On Monday 7th August, 15 migrants boarded the the Bibby Stockholm, a 500 man capacity barge docked in Dorset. This is part of an ongoing initiative to cut the roughly £6 million a day spent on hotel accommodation for asylum seekers. But will it work?
Firstly, the current solution of paying hotels and inns the ludicrous sum of 2 billion pounds a year to house ‘asylum seekers’, most of whom are really economic migrants, is unsustainable. It’s not fair at all to the British public who pay for it through high taxes and who are currently going through a cost of living crisis. Therefore alternative, cheaper accommodation is needed.
Secondly, as the Justice Secretary Alex Chalk stated migrants have no right to demand “four star accommodation”. The Bibby Stockholm is simple but perfectly adequate and is far from being a ‘jail’ like some ludicrously claim. All of its rooms have a bed, desk and storage. They are also all ensuite, which is better than my own flat. Frankly, simple but decent lodging is the most one can expect when there is an ongoing housing crisis. The ones complaining the most about it are the left-wing law firms and pro illegal immigration organisations like Care4Calais who have a vested interest in a) prolonging the migrant crisis and b) making the government spend as much as possible on that sector.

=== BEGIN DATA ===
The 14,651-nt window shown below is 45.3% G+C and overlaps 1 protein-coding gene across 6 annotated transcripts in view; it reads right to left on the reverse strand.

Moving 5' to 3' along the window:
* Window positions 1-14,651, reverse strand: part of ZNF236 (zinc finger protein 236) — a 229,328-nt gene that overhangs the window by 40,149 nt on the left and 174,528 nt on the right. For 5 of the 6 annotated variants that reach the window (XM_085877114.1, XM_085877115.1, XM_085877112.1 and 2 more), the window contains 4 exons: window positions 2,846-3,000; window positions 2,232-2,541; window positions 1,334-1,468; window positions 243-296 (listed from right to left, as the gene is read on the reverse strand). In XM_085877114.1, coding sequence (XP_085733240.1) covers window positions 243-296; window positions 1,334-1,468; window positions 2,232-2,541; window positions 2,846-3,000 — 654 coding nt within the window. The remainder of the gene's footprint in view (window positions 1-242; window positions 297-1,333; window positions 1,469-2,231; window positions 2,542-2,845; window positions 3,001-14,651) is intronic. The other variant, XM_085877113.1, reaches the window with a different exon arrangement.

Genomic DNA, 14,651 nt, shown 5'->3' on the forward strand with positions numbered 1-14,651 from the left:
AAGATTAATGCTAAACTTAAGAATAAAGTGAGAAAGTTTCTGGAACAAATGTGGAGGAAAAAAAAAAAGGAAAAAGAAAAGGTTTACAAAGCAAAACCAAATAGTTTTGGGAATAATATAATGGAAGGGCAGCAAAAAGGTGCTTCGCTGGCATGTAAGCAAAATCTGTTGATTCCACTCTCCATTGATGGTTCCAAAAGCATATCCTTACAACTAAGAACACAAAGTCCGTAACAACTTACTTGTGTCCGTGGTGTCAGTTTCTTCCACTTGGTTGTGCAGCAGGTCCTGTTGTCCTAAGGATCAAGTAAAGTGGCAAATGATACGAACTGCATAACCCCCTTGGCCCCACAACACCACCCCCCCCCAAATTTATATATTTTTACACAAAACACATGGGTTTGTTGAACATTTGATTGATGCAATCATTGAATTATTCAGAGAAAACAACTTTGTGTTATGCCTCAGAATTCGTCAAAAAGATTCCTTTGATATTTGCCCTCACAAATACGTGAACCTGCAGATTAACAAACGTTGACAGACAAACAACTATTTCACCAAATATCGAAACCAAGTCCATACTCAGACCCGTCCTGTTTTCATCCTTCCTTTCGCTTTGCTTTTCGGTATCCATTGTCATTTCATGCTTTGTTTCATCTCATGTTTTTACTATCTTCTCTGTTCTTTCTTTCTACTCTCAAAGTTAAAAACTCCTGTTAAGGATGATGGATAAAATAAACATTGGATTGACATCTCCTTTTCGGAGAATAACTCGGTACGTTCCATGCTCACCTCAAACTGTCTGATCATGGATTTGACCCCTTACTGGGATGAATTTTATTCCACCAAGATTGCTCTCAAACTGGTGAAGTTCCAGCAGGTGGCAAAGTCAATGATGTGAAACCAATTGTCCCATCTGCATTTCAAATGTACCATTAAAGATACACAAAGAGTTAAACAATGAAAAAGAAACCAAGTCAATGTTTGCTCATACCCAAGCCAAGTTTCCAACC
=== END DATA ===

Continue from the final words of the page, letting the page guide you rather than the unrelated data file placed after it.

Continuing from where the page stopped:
Some have complained about fire safety but the vessel has been lived in before, albeit by less people, and there are 3 exits that lead right onto the quay.
The Bibby Stockholm is a promising start, however it can only take a maximum of 500 migrants and there are over 50,000 migrants in hotels. Other sites like the ex-military bases of Scampton and Wethersfield will only house about 3000 migrants. Clearly, these sites won’t be anywhere near enough.
So what’s to be done? For starters, the asylum backlog should be cleared so that migrants are either deported or set to work. Most are economic migrants from places that are not at war, like Iraq and Iran, and are not refugees, so should not have their asylum claims accepted. At the same time the new Illegal Migration Act should actually be enforced, and the migrants who enter the UK illegally be detained in secure sites, such as Ascension Island or even the Isle of Wight, and then deported. Only tough measures will ease pressure on our overloaded island and preserve our way of life. Just because the whole world wants to come here, doesn’t mean they can.